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Tuesday, 11 January, 2000, 13:51 GMT
German army told to recruit women

Tanja Kreil The court upheld Tanja Kreil's complaint

The European Court has ruled that a ban on women bearing arms in the German armed forces is unlawful sexual discrimination.

The court upheld a complaint by Tanja Kreil, a 23-year-old electrical engineer, whose application to join the German Army was rejected by the Defence Ministry in 1996.

The court, the European Union's highest legal body, said laws banning women from combat violated EU sex equality regulations.

It made me feel like I was living in the Middle Ages
Tanja Kreil

"German legislation barring women outright from army jobs involving the use of arms is contrary to the Community principle of equal treatment for men and women," the court said in a statement.

The ruling could force Germany to change its constitution.

'Tremendous relief'

The Luxembourg-based court added that some restrictions on women serving could be accepted.

European Court European Court: Ban is against equal rights
"However, derogations remain possible where sex constitutes a determining factor for access to certain special combat units," the court said.

Last October, the court ruled that the UK did not have to let women into the Royal Marines, where all members have to be ready for hand-to-hand combat.

Ms Kreil, now an electronics engineer at Siemens AG, said the ruling was a "tremendous relief".

She told the Tageszeitung newspaper she was amazed her application to join the army had been rejected solely because she was a woman.

"It made me feel like I was living in the Middle Ages."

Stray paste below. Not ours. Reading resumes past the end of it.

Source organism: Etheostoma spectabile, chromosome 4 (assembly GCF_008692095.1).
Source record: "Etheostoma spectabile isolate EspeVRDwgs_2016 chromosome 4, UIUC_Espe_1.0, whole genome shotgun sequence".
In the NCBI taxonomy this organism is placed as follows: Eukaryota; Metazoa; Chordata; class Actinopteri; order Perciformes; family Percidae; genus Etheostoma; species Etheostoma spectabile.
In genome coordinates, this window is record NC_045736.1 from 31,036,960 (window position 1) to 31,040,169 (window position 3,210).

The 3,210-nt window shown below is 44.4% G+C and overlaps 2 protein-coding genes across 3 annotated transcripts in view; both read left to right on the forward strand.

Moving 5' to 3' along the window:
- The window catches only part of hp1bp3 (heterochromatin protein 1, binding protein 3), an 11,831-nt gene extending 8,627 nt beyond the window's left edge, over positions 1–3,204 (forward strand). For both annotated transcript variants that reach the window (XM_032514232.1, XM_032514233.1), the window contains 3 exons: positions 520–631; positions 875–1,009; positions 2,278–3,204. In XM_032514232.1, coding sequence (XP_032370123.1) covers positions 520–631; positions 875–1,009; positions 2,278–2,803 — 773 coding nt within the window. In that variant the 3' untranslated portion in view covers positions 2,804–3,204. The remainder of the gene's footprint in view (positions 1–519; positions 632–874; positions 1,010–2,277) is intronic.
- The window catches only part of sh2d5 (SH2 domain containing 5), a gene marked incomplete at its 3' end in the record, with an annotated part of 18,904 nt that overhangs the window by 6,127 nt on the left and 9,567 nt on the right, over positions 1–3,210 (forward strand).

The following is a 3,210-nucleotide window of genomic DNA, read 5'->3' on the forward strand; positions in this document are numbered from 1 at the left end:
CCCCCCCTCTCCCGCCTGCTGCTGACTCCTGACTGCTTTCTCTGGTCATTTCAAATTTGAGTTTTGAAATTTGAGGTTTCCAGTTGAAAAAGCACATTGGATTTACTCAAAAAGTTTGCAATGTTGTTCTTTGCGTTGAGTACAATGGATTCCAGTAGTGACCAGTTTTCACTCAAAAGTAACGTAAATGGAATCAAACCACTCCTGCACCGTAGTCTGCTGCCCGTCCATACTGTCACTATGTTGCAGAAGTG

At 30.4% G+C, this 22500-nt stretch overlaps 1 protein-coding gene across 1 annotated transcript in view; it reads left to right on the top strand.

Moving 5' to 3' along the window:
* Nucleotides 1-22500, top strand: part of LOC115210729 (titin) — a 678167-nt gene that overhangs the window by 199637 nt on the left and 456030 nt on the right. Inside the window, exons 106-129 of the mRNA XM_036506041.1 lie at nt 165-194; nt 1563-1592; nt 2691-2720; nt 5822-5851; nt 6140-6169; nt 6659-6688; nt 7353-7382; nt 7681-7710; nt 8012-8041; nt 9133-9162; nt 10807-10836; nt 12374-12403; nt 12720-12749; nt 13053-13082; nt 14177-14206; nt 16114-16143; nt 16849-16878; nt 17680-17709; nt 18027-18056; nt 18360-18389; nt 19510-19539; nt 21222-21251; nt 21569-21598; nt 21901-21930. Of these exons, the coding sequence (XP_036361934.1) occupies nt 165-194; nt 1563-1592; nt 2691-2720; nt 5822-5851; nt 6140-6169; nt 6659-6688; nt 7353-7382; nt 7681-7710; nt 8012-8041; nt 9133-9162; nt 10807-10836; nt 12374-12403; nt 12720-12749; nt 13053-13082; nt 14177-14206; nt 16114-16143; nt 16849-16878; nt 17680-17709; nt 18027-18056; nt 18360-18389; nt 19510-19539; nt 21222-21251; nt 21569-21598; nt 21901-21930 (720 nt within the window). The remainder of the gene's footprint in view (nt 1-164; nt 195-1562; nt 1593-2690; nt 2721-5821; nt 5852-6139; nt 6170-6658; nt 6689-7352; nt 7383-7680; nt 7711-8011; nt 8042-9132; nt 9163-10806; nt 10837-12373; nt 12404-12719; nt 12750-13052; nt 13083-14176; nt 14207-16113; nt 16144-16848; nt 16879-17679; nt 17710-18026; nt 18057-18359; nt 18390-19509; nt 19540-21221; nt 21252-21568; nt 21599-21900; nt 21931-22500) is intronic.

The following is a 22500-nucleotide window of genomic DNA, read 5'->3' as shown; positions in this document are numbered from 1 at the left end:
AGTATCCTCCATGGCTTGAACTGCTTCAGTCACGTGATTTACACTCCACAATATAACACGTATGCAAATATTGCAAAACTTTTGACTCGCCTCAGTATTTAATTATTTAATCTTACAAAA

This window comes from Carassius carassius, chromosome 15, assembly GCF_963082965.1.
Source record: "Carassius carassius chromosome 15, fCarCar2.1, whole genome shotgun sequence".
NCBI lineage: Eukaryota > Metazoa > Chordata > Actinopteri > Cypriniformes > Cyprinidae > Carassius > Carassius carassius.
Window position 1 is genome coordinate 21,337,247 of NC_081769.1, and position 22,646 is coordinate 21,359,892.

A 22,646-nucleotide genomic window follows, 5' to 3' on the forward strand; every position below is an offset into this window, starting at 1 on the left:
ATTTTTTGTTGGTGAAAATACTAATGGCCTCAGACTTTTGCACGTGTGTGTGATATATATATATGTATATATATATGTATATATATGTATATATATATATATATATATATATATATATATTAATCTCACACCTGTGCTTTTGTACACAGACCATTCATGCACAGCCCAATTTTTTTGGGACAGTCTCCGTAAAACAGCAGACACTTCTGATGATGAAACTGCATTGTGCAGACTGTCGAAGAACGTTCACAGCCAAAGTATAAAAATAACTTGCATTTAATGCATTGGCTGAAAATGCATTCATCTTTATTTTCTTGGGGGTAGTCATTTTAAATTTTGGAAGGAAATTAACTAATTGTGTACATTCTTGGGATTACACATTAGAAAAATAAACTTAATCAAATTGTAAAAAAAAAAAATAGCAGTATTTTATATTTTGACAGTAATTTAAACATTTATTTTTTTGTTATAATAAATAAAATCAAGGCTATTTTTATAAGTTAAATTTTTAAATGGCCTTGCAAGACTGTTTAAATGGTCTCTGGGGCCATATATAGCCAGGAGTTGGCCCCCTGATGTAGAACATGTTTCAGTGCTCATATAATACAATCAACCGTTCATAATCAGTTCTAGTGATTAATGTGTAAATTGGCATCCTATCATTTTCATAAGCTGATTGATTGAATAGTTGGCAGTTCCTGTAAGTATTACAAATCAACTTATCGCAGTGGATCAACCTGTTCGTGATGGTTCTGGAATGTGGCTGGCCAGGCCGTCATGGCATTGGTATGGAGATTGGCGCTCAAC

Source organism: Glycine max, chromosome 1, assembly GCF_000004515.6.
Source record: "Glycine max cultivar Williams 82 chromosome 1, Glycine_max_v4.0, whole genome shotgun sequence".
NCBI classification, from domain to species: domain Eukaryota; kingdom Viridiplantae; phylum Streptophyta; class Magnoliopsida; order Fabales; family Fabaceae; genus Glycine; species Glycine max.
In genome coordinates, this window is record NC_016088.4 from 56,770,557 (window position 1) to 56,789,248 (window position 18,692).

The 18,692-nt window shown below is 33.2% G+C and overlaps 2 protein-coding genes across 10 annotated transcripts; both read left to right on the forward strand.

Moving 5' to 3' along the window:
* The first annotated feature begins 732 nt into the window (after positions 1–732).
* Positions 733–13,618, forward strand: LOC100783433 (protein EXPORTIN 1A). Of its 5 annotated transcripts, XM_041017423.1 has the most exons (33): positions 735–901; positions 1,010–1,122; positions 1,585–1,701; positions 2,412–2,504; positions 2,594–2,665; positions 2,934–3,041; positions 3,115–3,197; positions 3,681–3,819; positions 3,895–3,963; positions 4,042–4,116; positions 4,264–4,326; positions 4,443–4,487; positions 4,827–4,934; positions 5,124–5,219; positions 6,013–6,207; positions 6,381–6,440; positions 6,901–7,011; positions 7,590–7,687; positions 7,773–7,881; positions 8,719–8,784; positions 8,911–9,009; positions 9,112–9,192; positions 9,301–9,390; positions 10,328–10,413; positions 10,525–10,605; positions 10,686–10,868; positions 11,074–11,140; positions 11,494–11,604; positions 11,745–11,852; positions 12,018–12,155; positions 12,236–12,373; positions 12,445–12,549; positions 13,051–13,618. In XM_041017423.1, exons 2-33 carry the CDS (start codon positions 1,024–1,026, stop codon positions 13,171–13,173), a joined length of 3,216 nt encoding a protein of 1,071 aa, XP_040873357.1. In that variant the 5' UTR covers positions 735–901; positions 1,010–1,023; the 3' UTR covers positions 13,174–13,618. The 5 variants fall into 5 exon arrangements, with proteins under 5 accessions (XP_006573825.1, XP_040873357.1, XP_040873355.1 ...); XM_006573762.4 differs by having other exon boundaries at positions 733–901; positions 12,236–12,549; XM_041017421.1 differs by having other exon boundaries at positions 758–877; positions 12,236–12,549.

She said she still wanted to join the army to work on tanks.


Germany, like most EU countries, relies largely on conscripts. All German men are required to serve 10 months in the army after turning 18, but women are exempted.

Female soldier German women can only serve as medical staff or musicians
Women can only serve in medical units, or work as musicians - there are currently 4,340 women in medical jobs, and 60 musicians.

Even during World War Two, when the Nazis drafted young teenagers and elderly men, women were exempted from combat duty.

Verena Wohlleben, a military expert in Chancellor Gerhard Schroeder's Social Democrats (SPD), said the government would examine whether it could integrate women in the armed forces without changing the constitution.

But a change in the constitution would be desirable, she said.

Angelika Beer, defence policy expert for the Greens party that shares power with the SPD, said she hoped the ruling would also lead to a discussion about ending conscription.

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27 Oct 99 |  UK
Marines 'can ban women'

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